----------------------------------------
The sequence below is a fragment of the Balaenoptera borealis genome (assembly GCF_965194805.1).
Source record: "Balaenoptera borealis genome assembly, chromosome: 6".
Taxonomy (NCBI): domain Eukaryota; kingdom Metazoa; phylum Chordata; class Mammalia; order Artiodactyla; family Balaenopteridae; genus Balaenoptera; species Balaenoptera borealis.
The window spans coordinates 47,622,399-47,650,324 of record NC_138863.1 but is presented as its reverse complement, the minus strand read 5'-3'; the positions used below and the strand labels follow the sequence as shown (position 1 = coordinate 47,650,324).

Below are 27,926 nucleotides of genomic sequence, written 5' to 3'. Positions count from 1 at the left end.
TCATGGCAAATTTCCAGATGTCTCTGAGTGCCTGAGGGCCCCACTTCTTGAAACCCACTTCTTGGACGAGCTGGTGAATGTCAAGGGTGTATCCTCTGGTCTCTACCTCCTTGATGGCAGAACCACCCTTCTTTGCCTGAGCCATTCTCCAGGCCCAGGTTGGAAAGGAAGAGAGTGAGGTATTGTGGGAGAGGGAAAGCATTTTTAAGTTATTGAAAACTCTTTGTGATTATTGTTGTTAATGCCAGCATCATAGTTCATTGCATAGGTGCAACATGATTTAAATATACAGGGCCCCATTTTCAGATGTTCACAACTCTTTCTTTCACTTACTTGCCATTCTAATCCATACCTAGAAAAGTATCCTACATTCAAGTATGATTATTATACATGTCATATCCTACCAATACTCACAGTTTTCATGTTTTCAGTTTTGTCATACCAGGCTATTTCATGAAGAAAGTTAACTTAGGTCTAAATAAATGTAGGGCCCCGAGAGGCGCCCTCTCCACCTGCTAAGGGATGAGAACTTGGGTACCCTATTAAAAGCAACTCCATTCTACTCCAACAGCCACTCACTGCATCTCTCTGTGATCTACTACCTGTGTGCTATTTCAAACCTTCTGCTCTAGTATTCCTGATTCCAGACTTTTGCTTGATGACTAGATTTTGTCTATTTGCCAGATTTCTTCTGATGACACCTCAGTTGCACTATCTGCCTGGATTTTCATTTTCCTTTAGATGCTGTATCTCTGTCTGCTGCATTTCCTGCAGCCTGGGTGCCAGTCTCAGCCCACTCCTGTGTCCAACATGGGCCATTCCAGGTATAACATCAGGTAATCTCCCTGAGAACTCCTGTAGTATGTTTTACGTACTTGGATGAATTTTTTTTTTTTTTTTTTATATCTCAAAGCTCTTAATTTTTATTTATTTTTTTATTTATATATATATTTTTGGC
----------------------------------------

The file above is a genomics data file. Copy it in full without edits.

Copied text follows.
The sequence below is a fragment of the Balaenoptera borealis genome (assembly GCF_965194805.1).
Source record: "Balaenoptera borealis genome assembly, chromosome: 6".
Taxonomy (NCBI): domain Eukaryota; kingdom Metazoa; phylum Chordata; class Mammalia; order Artiodactyla; family Balaenopteridae; genus Balaenoptera; species Balaenoptera borealis.
The window spans coordinates 47,622,399-47,650,324 of record NC_138863.1 but is presented as its reverse complement, the minus strand read 5'-3'; the positions used below and the strand labels follow the sequence as shown (position 1 = coordinate 47,650,324).

Below are 27,926 nucleotides of genomic sequence, written 5' to 3'. Positions count from 1 at the left end.
TCATGGCAAATTTCCAGATGTCTCTGAGTGCCTGAGGGCCCCACTTCTTGAAACCCACTTCTTGGACGAGCTGGTGAATGTCAAGGGTGTATCCTCTGGTCTCTACCTCCTTGATGGCAGAACCACCCTTCTTTGCCTGAGCCATTCTCCAGGCCCAGGTTGGAAAGGAAGAGAGTGAGGTATTGTGGGAGAGGGAAAGCATTTTTAAGTTATTGAAAACTCTTTGTGATTATTGTTGTTAATGCCAGCATCATAGTTCATTGCATAGGTGCAACATGATTTAAATATACAGGGCCCCATTTTCAGATGTTCACAACTCTTTCTTTCACTTACTTGCCATTCTAATCCATACCTAGAAAAGTATCCTACATTCAAGTATGATTATTATACATGTCATATCCTACCAATACTCACAGTTTTCATGTTTTCAGTTTTGTCATACCAGGCTATTTCATGAAGAAAGTTAACTTAGGTCTAAATAAATGTAGGGCCCCGAGAGGCGCCCTCTCCACCTGCTAAGGGATGAGAACTTGGGTACCCTATTAAAAGCAACTCCATTCTACTCCAACAGCCACTCACTGCATCTCTCTGTGATCTACTACCTGTGTGCTATTTCAAACCTTCTGCTCTAGTATTCCTGATTCCAGACTTTTGCTTGATGACTAGATTTTGTCTATTTGCCAGATTTCTTCTGATGACACCTCAGTTGCACTATCTGCCTGGATTTTCATTTTCCTTTAGATGCTGTATCTCTGTCTGCTGCATTTCCTGCAGCCTGGGTGCCAGTCTCAGCCCACTCCTGTGTCCAACATGGGCCATTCCAGGTATAACATCAGGTAATCTCCCTGAGAACTCCTGTAGTATGTTTTACGTACTTGGATGAATTTTTTTTTTTTTTTTTTATATCTCAAAGCTCTTAATTTTTATTTATTTTTTTATTTATATATATATTTTTGGC